A Short But Sweet List Of Songs That Mention Amarillo
We all know "Amarillo By Morning". We all know "Amarillo Sky." Most of us are familiar with "Is This The Way To Amarillo." But guess what? They're not the only songs that namedrop the Yellow City.
Can you think of any more off the top of your head?
Don't worry, here's a little nudge in the right direction.
Marty Robbins - "Running Gun"
Marty Robbins was the king of ballads about gunfighters, which is exactly what this song is about. In this gunfighter ballad, the main character runs into a bit of trouble when rides into Amarillo as the sun is going down.
Bob Dylan - "Brownsville Girl"
It's a shame that Bob Dylan didn't make it to Amarillo last year. A piece of me wonders if he would have played this one. The answer is more than likely no, but we can dream. In this one Amarillo gets named dropped along with the living dead and a lot of other interesting imagery.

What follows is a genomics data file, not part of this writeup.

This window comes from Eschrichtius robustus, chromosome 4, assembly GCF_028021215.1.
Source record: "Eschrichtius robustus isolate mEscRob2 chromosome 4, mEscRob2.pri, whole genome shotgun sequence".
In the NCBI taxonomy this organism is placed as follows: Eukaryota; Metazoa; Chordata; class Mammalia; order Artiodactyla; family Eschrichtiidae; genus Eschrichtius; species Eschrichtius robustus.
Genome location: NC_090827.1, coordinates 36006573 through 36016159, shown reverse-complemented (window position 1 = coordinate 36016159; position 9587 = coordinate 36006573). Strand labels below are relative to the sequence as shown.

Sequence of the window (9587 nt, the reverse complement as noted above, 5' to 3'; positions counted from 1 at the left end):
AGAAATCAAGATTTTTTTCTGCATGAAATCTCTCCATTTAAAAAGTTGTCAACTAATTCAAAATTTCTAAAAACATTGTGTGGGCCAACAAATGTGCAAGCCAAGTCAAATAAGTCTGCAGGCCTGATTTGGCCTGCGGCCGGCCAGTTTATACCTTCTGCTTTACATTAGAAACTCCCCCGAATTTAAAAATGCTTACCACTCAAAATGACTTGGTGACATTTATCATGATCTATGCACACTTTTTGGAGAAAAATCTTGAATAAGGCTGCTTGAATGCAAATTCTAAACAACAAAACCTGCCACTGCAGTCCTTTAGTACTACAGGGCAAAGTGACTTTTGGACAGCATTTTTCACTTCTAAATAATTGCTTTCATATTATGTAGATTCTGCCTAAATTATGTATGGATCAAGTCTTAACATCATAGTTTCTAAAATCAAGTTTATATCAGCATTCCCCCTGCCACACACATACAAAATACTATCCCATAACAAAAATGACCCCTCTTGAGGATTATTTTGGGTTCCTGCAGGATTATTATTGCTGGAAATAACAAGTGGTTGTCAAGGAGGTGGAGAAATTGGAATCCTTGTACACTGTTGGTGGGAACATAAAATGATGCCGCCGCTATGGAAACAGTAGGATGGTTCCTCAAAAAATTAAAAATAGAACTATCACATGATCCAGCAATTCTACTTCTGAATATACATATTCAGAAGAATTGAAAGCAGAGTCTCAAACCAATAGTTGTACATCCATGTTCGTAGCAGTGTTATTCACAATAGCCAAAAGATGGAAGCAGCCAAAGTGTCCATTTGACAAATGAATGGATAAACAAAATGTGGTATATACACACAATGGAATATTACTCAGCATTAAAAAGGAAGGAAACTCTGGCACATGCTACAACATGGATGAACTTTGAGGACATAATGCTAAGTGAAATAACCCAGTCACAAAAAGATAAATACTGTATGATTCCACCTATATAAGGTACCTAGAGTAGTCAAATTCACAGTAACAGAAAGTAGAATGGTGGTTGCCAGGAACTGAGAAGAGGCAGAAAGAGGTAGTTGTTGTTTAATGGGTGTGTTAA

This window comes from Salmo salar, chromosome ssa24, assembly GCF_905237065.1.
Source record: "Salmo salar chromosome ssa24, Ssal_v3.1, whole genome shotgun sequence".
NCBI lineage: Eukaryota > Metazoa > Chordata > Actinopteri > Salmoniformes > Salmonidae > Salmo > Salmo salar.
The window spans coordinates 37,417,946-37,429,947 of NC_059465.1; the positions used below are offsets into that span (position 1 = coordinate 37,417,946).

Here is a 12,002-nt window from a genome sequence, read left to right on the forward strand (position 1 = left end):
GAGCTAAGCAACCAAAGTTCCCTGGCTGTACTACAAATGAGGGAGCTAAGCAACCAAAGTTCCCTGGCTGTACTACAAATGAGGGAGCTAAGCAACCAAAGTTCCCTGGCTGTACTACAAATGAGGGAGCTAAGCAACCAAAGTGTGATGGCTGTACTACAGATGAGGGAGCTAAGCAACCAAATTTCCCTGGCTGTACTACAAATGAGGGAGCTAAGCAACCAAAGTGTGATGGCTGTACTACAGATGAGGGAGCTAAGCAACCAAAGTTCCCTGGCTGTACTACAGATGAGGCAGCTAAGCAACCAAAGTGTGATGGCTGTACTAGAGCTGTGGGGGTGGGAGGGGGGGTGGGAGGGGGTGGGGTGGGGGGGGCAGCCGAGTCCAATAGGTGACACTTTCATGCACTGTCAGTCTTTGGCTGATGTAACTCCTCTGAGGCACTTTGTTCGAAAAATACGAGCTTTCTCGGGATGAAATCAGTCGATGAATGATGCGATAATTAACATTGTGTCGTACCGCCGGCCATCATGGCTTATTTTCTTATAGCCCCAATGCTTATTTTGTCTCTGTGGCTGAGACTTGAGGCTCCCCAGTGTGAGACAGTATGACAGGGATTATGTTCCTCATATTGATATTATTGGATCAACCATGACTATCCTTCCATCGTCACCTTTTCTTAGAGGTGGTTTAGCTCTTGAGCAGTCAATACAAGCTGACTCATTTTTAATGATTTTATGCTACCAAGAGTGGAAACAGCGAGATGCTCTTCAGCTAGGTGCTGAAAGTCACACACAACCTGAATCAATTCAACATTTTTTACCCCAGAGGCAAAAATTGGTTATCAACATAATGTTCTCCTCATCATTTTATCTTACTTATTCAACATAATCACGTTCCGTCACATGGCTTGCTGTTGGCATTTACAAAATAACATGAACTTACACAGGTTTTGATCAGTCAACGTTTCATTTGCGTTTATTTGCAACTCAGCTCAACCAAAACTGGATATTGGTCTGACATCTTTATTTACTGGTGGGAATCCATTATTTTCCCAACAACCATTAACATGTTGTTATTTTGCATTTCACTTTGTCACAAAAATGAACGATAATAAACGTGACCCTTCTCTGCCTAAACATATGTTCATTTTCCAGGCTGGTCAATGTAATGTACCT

Hank Snow - I've Been Everywhere
We get tossed in with a lot, and I mean a lot, of other places in this absolute classic. You may not be familiar with this version of it though. The version you're probably more familiar with would be the one recorded by none other than Johnny Cash.
Rob Zombie - Two Lane Blacktop
Yes, even the Master of the Macabre himself has given Amarillo a mention. The song itself is pretty short on actual lyrics, which I guess makes us all kind of lucky. In the song the question is asked "Where ya goin'?" The answer is, "Amarillo."
Billy Joe Shaver - Leaving Amarillo
Oof. This one stings a little bit if the Good Lord forgot to bless you with a sense of humor. If you hang around long enough to make it to the end of the song, you hear the dig he takes at Nashville and the not so nice mention that Lubbock gets. At least we aren't as bad as Lubbock according to Billy Joe.
Gorillaz - Amarillo
While we don't get a name drop in the song itself, the title of the song is still something worth bragging about. It's also interesting because the song was recorded here, which is how we got the pleasure of being the title of the song.